NINETY-EIGHT million and growing -- the Philippines is one of the most populated country in the world. But even in this vast number of people, we cannot deny the fact that many are still lonely.
Our Overseas Filipino Workers who would spend their Christmas in a foreign land leave behind a family -- a son, or a daughter who would, most often than not, spend their Christmases without their loved ones.
Amid the radiance of the dancing lights and the grandeur of the tall Christmas tree, nothing can wipe away the coldness of the Christmas breeze apart from the presence of a warm hug from a family that you long to be with for a long time.
Yes, internet can make a way, and you can always talk online, but that computer monitor is very cold, it doesn't have life, it doesn’t have warmth.
Filipinos believe that nothing can beat Christmas in the Philippines, for them it is not a one-day event, it is not a passing date, but it is a celebration of camaraderie, joy and thanksgiving.
For the OFWs, the question must not be what's Christmas like in the Philippines, but what is Christmas outside it.
According to the National Statistics Office, as of this year there are about 2.2 million Filipinos working abroad, and out of this number 95 percent still have an existing work, which means there are about a hundred thousand staying outside the country jobless.
For the working OFWs who still have an existing work, Christmas can be good, but how about the ones called TNT's or "Tago ng Tago"? Christmas for them would be just another night of survival, another night of crying, and probably be the longest night in the whole year.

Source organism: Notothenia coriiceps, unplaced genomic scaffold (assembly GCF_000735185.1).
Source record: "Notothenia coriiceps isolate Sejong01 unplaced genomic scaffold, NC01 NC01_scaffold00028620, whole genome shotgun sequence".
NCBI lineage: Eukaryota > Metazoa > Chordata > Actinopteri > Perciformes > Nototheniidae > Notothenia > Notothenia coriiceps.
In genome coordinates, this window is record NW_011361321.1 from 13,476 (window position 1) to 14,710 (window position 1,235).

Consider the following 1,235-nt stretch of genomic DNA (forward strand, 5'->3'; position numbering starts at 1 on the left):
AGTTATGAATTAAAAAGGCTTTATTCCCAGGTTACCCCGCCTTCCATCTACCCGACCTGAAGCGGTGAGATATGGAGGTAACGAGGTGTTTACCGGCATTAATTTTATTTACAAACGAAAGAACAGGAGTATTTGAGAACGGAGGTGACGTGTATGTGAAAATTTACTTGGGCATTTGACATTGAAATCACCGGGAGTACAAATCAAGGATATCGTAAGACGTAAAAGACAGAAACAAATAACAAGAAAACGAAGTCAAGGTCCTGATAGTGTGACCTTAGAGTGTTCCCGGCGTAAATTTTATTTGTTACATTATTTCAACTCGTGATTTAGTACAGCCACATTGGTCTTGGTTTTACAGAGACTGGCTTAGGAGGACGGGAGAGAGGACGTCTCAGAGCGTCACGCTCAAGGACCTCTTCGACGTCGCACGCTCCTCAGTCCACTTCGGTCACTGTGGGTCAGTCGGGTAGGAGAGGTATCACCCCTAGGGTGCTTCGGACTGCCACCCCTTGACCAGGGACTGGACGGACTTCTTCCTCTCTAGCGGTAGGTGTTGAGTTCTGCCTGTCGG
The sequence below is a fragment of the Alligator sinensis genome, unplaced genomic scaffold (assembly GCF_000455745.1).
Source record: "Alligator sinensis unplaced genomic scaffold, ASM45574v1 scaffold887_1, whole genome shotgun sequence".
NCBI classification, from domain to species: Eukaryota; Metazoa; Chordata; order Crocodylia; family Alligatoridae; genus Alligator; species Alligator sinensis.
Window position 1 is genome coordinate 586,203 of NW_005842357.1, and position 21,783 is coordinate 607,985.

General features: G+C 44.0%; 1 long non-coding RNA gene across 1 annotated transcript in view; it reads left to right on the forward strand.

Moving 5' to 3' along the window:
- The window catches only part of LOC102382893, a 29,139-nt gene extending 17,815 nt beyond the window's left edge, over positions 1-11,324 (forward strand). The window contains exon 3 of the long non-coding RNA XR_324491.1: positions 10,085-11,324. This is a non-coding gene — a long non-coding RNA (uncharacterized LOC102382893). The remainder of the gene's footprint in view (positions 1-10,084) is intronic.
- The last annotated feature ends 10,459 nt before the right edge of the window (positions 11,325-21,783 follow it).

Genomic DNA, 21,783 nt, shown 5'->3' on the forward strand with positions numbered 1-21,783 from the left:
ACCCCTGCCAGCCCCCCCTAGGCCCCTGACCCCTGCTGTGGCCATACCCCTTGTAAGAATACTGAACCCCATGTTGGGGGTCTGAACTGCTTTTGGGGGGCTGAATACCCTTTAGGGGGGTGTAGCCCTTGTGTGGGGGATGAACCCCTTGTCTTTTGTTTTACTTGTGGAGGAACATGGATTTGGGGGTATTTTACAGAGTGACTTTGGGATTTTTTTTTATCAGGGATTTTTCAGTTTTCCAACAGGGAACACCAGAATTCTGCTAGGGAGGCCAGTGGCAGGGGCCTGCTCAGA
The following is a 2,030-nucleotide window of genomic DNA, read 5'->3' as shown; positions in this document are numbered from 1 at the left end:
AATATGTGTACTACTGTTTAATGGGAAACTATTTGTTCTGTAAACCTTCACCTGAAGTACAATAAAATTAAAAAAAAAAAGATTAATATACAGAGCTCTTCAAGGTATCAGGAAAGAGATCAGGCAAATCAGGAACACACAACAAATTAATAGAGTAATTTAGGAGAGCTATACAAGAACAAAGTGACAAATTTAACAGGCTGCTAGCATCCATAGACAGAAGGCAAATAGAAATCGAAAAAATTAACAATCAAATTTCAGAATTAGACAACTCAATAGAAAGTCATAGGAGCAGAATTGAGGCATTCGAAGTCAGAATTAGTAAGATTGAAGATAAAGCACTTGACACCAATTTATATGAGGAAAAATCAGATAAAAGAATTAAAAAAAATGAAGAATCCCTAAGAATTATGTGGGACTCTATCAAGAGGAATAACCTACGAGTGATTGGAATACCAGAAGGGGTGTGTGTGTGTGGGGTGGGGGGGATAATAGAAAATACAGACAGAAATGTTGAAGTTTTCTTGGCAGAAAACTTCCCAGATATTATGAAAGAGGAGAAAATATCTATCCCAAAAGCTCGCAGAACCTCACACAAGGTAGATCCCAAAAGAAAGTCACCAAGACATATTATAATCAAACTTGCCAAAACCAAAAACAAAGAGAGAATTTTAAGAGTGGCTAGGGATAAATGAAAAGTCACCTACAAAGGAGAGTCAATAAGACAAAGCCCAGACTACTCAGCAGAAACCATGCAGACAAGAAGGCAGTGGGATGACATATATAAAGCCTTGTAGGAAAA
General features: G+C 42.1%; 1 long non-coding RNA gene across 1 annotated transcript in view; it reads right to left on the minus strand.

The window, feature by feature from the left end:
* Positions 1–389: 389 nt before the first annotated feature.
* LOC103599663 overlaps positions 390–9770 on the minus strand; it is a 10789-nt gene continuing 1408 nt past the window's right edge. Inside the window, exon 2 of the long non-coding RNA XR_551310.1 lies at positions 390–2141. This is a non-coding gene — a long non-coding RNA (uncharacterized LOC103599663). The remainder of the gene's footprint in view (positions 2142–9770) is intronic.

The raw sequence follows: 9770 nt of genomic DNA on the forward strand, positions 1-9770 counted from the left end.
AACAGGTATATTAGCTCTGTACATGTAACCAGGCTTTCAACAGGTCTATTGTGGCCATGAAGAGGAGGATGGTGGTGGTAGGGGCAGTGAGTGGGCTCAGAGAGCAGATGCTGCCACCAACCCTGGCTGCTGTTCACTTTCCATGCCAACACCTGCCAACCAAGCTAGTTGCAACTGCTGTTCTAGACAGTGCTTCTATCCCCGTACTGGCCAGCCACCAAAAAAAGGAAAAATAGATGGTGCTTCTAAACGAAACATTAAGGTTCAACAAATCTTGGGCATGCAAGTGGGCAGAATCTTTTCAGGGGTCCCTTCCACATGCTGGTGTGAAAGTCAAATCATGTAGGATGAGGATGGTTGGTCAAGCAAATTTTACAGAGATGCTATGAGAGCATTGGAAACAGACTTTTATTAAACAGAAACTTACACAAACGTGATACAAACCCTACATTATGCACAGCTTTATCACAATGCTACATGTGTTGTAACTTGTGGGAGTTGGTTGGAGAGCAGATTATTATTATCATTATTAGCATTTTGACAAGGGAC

Indeed we understand that our country cannot provide the luxury and the "good" future that we always wanted for our children. However these children will grow up without the caress and the guidance of a parent and they will lose the privilege of growing up with a family, thus leading them to the wrong direction in life.
Christmas would remind these children the greatest rejection of their lives. They will grow colder each year to their parents, and as they continue to grow up, they have a greater tendency to become rebellious, or worst, addicted.
According to Community Drug and Alcohol Council (CDAC), one of the reasons why teens result to drug abuse is the lack of communication between parent and children. It said, "Teens who think their parents don't care are also more likely to pick up bad habits." This means that parent and child communication is helpful in the molding of character for teenagers.
Constant communication and natural voice brings warmth to a person, making it the best way of showing affection to a loved one.
Another reason for drug and alcohol abuse is "unsupervised accessibility," this happens when the children are left to do with their own about their life. And since OFW’s are not around, their children have greater control over their acts. This is the best avenue for them to try and quench their curiosity about something, especially drugs.
"Unsupervised" as the word goes, means that nobody cares and thinks about another person's life. Being unsupervised will make a child feel to be less loved and cared by a parent, because of this they have the tendency to look for happiness from friends, and if they end up with the wrong ones, it surely would be the start of their addiction.
Christmas may be the best night for many, but for a few it is the longest night of their lives. Christmas in the Philippines after all is the best because we do not care about the gifts, but we are thankful for the presence of our dearly beloved family.
Christmas, must not be bragging about new gifts and things, it must be about family bonding with the Lord. Filipinos must always remember that the value of a person's life does not depend on the material things they acquire, but the wholeness deep inside and the overwhelming joy that we see when Christmas comes in the country. (Cheryl Ann Rosales)
Sunday Essays are articles written by students of Ateneo de Davao for their journalism subject.